Exercise Benefits Your Mental Health. But How? - Activfirst
“If there were a drug that could do for human health everything that exercise can, it would likely be the most valuable pharmaceutical ever developed.”
Dr. Mark Tarnopolsky – Genetic metabolic neurologist – (THE NEW SCIENCE OF EXERCISE, Time.com, 2017)
The power of exercise is an under promoted method! Especially when it comes to improving brain function and mental health. In the past this was due to a lack of research into the relationship between exercise and brain function.
But Neurologists/fitness enthusiasts such as Dr. Mark Tarnopolsky are on the case. There is an ever increasing body of research showing that exercise benefits your mental health!
Exercise Benefits your Mental Health!
Let’s get into the nitty gritty science stuff…
Your stress levels are regulated by your fight-or-flight response. This mechanism resulted in your survival up until this point. It is your brain’s natural response to danger.
If you were out in the Serengeti as a hunter gatherer, and you identified a lion heading your way, two responses would occur as a result.
Do I need to fight or do I need to run?
The result of this high-pressure situation is the following sequence:
- Production of cortisol is triggered in your body
- Physical exertion occurs- either by running or fighting
- Post exertion, your body starts to regulate itself (providing you survived of course)
- Cortisol levels decrease and return to normal
In the modern age it seems like we are bombarded with stressful situations. As a result our fight-or-flight response is triggered. Think road rage,work stress,financial stress!
With little to no necessity for physical exertion in such situations…
Where does the cortisol go?
Cortisol stays in our bodies keeping us stressed and wired.
Regular exercise helps our bodies and minds to regulate stress responses.
General Mood Booster
The feel-good chemicals in the brain are:
Furthermore a deficit of these chemicals can be found in patients with depression. Exercise boosts the availability of all 3 of these chemicals to your brain!
Studies have shown that 30 minutes of jogging 3x per week is as effective as some antidepressants. This is most noteworthy.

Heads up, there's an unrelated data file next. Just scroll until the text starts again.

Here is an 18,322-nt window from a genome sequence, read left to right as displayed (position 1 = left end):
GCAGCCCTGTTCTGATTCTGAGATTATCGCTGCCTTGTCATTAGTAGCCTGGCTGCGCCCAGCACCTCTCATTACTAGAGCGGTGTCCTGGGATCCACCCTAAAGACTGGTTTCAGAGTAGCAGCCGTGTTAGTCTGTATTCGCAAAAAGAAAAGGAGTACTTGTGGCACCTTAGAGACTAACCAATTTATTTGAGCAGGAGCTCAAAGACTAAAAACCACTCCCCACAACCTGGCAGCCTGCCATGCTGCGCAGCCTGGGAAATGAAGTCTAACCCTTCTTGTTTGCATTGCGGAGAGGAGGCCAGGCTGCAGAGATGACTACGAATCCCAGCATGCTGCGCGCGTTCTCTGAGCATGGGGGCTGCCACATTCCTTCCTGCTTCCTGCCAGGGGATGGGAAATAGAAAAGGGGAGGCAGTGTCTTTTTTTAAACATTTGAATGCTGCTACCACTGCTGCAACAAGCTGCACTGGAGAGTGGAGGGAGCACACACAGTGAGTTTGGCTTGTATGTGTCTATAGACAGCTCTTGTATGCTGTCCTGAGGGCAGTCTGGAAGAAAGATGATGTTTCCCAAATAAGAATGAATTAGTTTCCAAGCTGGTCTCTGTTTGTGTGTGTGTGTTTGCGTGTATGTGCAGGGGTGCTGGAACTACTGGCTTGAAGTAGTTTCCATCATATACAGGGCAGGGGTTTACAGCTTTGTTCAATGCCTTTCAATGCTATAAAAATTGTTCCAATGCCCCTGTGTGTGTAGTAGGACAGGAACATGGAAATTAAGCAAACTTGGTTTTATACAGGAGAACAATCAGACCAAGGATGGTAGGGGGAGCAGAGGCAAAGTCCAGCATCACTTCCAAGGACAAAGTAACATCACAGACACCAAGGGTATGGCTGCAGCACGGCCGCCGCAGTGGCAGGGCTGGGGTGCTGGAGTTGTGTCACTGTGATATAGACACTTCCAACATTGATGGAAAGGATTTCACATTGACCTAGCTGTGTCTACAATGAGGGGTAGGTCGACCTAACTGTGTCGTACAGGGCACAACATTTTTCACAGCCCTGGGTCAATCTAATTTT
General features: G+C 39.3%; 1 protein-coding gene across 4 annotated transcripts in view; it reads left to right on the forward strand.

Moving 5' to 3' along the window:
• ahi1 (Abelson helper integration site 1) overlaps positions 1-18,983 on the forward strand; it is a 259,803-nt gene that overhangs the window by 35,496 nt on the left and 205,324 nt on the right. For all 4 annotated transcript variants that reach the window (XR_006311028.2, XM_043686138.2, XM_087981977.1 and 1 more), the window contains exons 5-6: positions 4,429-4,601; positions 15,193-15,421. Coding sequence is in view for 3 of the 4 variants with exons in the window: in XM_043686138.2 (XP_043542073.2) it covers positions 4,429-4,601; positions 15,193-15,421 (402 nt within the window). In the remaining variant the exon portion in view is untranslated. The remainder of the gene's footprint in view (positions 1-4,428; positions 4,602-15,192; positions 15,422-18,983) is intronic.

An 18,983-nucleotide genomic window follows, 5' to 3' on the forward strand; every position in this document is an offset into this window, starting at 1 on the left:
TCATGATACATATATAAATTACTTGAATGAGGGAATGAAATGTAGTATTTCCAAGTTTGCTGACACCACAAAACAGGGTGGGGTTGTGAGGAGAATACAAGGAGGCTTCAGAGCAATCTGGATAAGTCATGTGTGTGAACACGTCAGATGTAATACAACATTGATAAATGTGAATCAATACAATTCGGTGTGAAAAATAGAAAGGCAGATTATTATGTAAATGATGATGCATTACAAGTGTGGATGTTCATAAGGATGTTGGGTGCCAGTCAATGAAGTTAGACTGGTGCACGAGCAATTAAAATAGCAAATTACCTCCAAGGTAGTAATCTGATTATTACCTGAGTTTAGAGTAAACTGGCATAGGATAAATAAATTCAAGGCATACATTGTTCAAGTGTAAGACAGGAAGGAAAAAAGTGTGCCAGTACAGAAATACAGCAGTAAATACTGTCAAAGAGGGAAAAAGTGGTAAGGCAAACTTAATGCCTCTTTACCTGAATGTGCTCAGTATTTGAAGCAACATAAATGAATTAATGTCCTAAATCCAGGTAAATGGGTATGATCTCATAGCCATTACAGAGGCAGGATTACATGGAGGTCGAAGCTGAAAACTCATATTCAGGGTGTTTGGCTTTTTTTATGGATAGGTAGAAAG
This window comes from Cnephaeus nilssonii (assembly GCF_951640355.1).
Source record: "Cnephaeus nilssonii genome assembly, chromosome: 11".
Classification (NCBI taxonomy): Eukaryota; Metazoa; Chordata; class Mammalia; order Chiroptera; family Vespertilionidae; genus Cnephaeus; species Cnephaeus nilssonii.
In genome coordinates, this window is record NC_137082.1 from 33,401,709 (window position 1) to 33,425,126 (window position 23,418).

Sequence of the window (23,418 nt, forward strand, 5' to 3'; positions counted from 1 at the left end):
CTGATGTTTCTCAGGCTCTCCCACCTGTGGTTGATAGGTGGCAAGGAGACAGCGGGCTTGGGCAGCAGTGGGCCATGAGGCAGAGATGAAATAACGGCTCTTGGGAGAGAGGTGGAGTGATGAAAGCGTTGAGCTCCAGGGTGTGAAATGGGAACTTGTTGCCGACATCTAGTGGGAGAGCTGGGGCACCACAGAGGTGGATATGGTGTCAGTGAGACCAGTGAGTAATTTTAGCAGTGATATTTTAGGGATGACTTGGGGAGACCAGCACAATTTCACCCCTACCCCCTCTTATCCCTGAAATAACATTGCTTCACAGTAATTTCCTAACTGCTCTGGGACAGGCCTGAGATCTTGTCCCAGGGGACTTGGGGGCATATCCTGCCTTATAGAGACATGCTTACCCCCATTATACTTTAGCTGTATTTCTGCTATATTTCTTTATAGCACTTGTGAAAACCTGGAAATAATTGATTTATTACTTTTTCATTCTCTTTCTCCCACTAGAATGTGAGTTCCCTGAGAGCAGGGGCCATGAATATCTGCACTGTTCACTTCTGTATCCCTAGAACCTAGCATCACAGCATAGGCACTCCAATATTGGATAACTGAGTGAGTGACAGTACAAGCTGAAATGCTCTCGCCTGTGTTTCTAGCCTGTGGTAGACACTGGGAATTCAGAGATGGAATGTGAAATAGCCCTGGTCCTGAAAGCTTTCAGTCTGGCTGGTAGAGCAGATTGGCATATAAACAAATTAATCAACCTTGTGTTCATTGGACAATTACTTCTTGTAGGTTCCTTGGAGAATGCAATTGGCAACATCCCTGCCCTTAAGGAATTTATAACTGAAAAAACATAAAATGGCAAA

Increased Motivation and Focus
As far as the brain hard-wiring is concerned, it likes to be rewarded! If a task lacks personal gain, your motivation hits rock bottom.
The payoff chemical the brain looks for is called Dopamine. Hence a deficit of this chemical, results in lower motivation and focus.
So how can you super charge your Dopamine levels?
As stated in the title, exercise benefits your mental health!
Not only does it increase Dopamine storage it encourages a increase of dopamine receptors.
Exercise promotes a healthier stress response. As a result this boosts your mood, increases your motivation and focus… dramatically reducing anxiety!
So now that we’ve covered the why… let’s get to the how, what and when!
By undertaking 20 minutes of exercise a day you should start to notice some of the benefits on your mental health almost immediately.
Add 20 minutes of exercise into your morning routine and you will lower cortisol levels for the rest of the day.
This increases the availability of feel-good chemicals your brain requires to stay mellow! Obviously, this is the ideal scenario and can be difficult to achieve. What about that never ending to do list?
If you can’t fit exercise into your morning routine, the evening will still contribute.
No matter the intensity of your chosen work out, it will still benefit your mental health!
- 20-minute walk to work instead of driving
- 20-minute gentle Yoga routine will still boost your mood
- Swimming, cycling and running are great too
We hope that his post has encouraged you to consider how exercise benefits your mental health!
Aim to get your body moving consistently! If 20 minutes a day is too much to start off with, try 10 minutes every day. If you have a support network maybe ask if someone would start a class with you? In this way you can support and motivate each other. Always remember to be kind to yourself!
Medical Disclaimer *Please take note that the above is by no means a substitute for your Doctors’ advice. Always listen to your Doctors’ recommendations. This article contains general information about medical conditions and treatments. The information is not advice, and should not be treated as such*
Bibliography: Time.com. (2017). The New Science of Exercise. [online] Available at: http://time.com/4475628/the-new-science-of-exercise/ [Accessed 9 Oct. 2017].